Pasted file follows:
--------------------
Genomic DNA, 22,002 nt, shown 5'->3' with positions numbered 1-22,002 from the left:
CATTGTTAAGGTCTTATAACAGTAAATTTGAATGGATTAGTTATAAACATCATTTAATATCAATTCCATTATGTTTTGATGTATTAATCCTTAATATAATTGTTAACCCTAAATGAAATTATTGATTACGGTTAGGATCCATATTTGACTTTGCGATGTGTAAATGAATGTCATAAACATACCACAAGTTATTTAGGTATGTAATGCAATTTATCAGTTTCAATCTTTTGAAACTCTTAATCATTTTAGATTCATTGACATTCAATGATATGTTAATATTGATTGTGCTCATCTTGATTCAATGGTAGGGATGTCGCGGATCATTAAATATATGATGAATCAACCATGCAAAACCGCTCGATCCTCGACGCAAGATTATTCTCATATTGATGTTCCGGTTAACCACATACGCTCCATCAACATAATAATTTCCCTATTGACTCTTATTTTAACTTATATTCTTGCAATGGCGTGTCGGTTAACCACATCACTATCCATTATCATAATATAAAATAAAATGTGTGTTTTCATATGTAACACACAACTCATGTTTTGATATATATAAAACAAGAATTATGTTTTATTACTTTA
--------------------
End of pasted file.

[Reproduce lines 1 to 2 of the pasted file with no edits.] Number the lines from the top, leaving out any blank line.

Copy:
Genomic DNA, 22,002 nt, shown 5'->3' with positions numbered 1-22,002 from the left:
CATTGTTAAGGTCTTATAACAGTAAATTTGAATGGATTAGTTATAAACATCATTTAATATCAATTCCATTATGTTTTGATGTATTAATCCTTAATATAATTGTTAACCCTAAATGAAATTATTGATTACGGTTAGGATCCATATTTGACTTTGCGATGTGTAAATGAATGTCATAAACATACCACAAGTTATTTAGGTATGTAATGCAATTTATCAGTTTCAATCTTTTGAAACTCTTAATCATTTTAGATTCATTGACATTCAATGATATGTTAATATTGATTGTGCTCATCTTGATTCAATGGTAGGGATGTCGCGGATCATTAAATATATGATGAATCAACCATGCAAAACCGCTCGATCCTCGACGCAAGATTATTCTCATATTGATGTTCCGGTTAACCACATACGCTCCATCAACATAATAATTTCCCTATTGACTCTTATTTTAACTTATATTCTTGCAATGGCGTGTCGGTTAACCACATCACTATCCATTATCATAATATAAAATAAAATGTGTGTTTTCATATGTAACACACAACTCATGTTTTGATATATATAAAACAAGAATTATGTTTTATTACTTTA